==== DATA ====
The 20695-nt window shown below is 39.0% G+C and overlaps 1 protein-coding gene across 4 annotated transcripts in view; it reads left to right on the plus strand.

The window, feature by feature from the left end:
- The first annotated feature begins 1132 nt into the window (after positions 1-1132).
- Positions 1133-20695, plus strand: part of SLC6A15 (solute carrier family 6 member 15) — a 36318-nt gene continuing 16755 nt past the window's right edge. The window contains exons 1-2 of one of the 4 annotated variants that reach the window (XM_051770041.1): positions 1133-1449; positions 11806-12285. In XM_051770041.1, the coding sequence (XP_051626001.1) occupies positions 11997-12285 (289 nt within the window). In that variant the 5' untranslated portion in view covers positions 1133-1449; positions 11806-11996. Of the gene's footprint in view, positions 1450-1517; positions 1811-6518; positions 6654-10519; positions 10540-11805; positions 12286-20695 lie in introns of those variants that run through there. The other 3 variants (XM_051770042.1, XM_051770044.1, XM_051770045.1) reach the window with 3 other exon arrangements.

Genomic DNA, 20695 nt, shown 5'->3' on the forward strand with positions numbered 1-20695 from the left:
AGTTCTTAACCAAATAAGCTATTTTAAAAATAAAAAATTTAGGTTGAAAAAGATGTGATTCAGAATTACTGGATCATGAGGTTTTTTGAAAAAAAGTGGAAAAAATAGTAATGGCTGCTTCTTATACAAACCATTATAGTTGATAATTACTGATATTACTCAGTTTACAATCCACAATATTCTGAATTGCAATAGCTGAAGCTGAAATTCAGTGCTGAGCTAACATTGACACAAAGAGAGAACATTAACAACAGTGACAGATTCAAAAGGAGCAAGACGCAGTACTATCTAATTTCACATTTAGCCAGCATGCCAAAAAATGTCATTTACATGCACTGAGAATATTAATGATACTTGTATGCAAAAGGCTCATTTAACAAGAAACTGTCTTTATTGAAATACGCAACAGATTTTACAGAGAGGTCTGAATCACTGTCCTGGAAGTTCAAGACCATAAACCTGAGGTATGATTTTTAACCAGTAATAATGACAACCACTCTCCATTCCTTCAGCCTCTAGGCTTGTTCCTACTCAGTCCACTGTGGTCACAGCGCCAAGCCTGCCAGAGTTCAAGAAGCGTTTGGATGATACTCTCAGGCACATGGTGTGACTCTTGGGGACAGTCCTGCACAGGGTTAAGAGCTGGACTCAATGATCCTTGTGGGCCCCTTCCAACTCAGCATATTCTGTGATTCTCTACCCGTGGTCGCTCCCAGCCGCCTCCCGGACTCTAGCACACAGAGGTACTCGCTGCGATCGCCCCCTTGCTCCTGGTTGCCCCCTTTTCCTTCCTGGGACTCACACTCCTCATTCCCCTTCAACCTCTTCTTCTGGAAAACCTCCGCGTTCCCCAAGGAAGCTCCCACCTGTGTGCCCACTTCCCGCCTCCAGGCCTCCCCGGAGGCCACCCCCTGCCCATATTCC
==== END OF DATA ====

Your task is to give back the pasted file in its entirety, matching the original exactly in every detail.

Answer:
The 20695-nt window shown below is 39.0% G+C and overlaps 1 protein-coding gene across 4 annotated transcripts in view; it reads left to right on the plus strand.

The window, feature by feature from the left end:
- The first annotated feature begins 1132 nt into the window (after positions 1-1132).
- Positions 1133-20695, plus strand: part of SLC6A15 (solute carrier family 6 member 15) — a 36318-nt gene continuing 16755 nt past the window's right edge. The window contains exons 1-2 of one of the 4 annotated variants that reach the window (XM_051770041.1): positions 1133-1449; positions 11806-12285. In XM_051770041.1, the coding sequence (XP_051626001.1) occupies positions 11997-12285 (289 nt within the window). In that variant the 5' untranslated portion in view covers positions 1133-1449; positions 11806-11996. Of the gene's footprint in view, positions 1450-1517; positions 1811-6518; positions 6654-10519; positions 10540-11805; positions 12286-20695 lie in introns of those variants that run through there. The other 3 variants (XM_051770042.1, XM_051770044.1, XM_051770045.1) reach the window with 3 other exon arrangements.

Genomic DNA, 20695 nt, shown 5'->3' on the forward strand with positions numbered 1-20695 from the left:
AGTTCTTAACCAAATAAGCTATTTTAAAAATAAAAAATTTAGGTTGAAAAAGATGTGATTCAGAATTACTGGATCATGAGGTTTTTTGAAAAAAAGTGGAAAAAATAGTAATGGCTGCTTCTTATACAAACCATTATAGTTGATAATTACTGATATTACTCAGTTTACAATCCACAATATTCTGAATTGCAATAGCTGAAGCTGAAATTCAGTGCTGAGCTAACATTGACACAAAGAGAGAACATTAACAACAGTGACAGATTCAAAAGGAGCAAGACGCAGTACTATCTAATTTCACATTTAGCCAGCATGCCAAAAAATGTCATTTACATGCACTGAGAATATTAATGATACTTGTATGCAAAAGGCTCATTTAACAAGAAACTGTCTTTATTGAAATACGCAACAGATTTTACAGAGAGGTCTGAATCACTGTCCTGGAAGTTCAAGACCATAAACCTGAGGTATGATTTTTAACCAGTAATAATGACAACCACTCTCCATTCCTTCAGCCTCTAGGCTTGTTCCTACTCAGTCCACTGTGGTCACAGCGCCAAGCCTGCCAGAGTTCAAGAAGCGTTTGGATGATACTCTCAGGCACATGGTGTGACTCTTGGGGACAGTCCTGCACAGGGTTAAGAGCTGGACTCAATGATCCTTGTGGGCCCCTTCCAACTCAGCATATTCTGTGATTCTCTACCCGTGGTCGCTCCCAGCCGCCTCCCGGACTCTAGCACACAGAGGTACTCGCTGCGATCGCCCCCTTGCTCCTGGTTGCCCCCTTTTCCTTCCTGGGACTCACACTCCTCATTCCCCTTCAACCTCTTCTTCTGGAAAACCTCCGCGTTCCCCAAGGAAGCTCCCACCTGTGTGCCCACTTCCCGCCTCCAGGCCTCCCCGGAGGCCACCCCCTGCCCATATTCC